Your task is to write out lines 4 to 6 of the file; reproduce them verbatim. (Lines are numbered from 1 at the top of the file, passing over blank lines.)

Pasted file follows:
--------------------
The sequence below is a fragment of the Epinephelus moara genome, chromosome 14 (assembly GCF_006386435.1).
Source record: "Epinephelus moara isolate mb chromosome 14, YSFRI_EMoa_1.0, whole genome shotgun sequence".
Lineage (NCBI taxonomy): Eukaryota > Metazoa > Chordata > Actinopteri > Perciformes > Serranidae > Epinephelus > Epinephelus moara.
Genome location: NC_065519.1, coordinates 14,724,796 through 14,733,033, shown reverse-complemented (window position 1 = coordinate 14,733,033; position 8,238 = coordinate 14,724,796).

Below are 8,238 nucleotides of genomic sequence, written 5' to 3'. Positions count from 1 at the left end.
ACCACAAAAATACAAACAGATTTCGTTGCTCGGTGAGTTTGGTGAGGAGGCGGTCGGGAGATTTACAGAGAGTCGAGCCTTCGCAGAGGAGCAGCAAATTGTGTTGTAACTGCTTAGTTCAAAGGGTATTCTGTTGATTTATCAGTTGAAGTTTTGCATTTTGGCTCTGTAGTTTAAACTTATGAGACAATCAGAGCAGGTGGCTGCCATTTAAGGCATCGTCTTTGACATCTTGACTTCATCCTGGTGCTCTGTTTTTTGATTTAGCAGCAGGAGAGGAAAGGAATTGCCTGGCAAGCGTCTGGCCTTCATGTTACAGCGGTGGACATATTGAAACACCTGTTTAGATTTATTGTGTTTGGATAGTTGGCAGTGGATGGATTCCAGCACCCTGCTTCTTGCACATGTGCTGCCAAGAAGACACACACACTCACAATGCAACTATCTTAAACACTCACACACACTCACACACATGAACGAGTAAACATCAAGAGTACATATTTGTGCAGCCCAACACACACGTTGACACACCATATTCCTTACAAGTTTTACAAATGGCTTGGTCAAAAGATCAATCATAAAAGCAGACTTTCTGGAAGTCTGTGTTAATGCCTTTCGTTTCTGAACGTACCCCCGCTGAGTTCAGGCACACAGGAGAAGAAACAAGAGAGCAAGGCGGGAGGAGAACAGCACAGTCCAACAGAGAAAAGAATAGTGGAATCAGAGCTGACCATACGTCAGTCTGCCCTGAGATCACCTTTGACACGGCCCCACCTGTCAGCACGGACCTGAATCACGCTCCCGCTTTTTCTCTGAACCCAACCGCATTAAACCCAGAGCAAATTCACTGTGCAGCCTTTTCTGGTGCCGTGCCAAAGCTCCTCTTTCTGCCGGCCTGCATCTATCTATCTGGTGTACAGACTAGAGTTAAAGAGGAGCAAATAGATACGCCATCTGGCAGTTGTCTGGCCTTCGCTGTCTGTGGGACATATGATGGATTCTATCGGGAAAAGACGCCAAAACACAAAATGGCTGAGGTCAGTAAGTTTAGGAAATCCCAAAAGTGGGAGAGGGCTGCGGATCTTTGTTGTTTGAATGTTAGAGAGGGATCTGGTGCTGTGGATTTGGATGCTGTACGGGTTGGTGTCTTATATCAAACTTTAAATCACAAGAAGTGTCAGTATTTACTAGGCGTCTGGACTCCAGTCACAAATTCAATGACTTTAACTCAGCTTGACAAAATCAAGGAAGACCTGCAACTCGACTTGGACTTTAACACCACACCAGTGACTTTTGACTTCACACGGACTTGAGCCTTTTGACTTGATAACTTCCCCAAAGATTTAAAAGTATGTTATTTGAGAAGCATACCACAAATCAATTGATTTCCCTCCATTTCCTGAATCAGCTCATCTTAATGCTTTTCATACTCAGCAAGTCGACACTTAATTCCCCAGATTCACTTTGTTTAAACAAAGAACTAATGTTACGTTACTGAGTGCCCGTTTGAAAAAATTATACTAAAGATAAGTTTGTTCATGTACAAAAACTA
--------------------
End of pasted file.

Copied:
Genome location: NC_065519.1, coordinates 14,724,796 through 14,733,033, shown reverse-complemented (window position 1 = coordinate 14,733,033; position 8,238 = coordinate 14,724,796).

Below are 8,238 nucleotides of genomic sequence, written 5' to 3'. Positions count from 1 at the left end.
ACCACAAAAATACAAACAGATTTCGTTGCTCGGTGAGTTTGGTGAGGAGGCGGTCGGGAGATTTACAGAGAGTCGAGCCTTCGCAGAGGAGCAGCAAATTGTGTTGTAACTGCTTAGTTCAAAGGGTATTCTGTTGATTTATCAGTTGAAGTTTTGCATTTTGGCTCTGTAGTTTAAACTTATGAGACAATCAGAGCAGGTGGCTGCCATTTAAGGCATCGTCTTTGACATCTTGACTTCATCCTGGTGCTCTGTTTTTTGATTTAGCAGCAGGAGAGGAAAGGAATTGCCTGGCAAGCGTCTGGCCTTCATGTTACAGCGGTGGACATATTGAAACACCTGTTTAGATTTATTGTGTTTGGATAGTTGGCAGTGGATGGATTCCAGCACCCTGCTTCTTGCACATGTGCTGCCAAGAAGACACACACACTCACAATGCAACTATCTTAAACACTCACACACACTCACACACATGAACGAGTAAACATCAAGAGTACATATTTGTGCAGCCCAACACACACGTTGACACACCATATTCCTTACAAGTTTTACAAATGGCTTGGTCAAAAGATCAATCATAAAAGCAGACTTTCTGGAAGTCTGTGTTAATGCCTTTCGTTTCTGAACGTACCCCCGCTGAGTTCAGGCACACAGGAGAAGAAACAAGAGAGCAAGGCGGGAGGAGAACAGCACAGTCCAACAGAGAAAAGAATAGTGGAATCAGAGCTGACCATACGTCAGTCTGCCCTGAGATCACCTTTGACACGGCCCCACCTGTCAGCACGGACCTGAATCACGCTCCCGCTTTTTCTCTGAACCCAACCGCATTAAACCCAGAGCAAATTCACTGTGCAGCCTTTTCTGGTGCCGTGCCAAAGCTCCTCTTTCTGCCGGCCTGCATCTATCTATCTGGTGTACAGACTAGAGTTAAAGAGGAGCAAATAGATACGCCATCTGGCAGTTGTCTGGCCTTCGCTGTCTGTGGGACATATGATGGATTCTATCGGGAAAAGACGCCAAAACACAAAATGGCTGAGGTCAGTAAGTTTAGGAAATCCCAAAAGTGGGAGAGGGCTGCGGATCTTTGTTGTTTGAATGTTAGAGAGGGATCTGGTGCTGTGGATTTGGATGCTGTACGGGTTGGTGTCTTATATCAAACTTTAAATCACAAGAAGTGTCAGTATTTACTAGGCGTCTGGACTCCAGTCACAAATTCAATGACTTTAACTCAGCTTGACAAAATCAAGGAAGACCTGCAACTCGACTTGGACTTTAACACCACACCAGTGACTTTTGACTTCACACGGACTTGAGCCTTTTGACTTGATAACTTCCCCAAAGATTTAAAAGTATGTTATTTGAGAAGCATACCACAAATCAATTGATTTCCCTCCATTTCCTGAATCAGCTCATCTTAATGCTTTTCATACTCAGCAAGTCGACACTTAATTCCCCAGATTCACTTTGTTTAAACAAAGAACTAATGTTACGTTACTGAGTGCCCGTTTGAAAAAATTATACTAAAGATAAGTTTGTTCATGTACAAAAACTA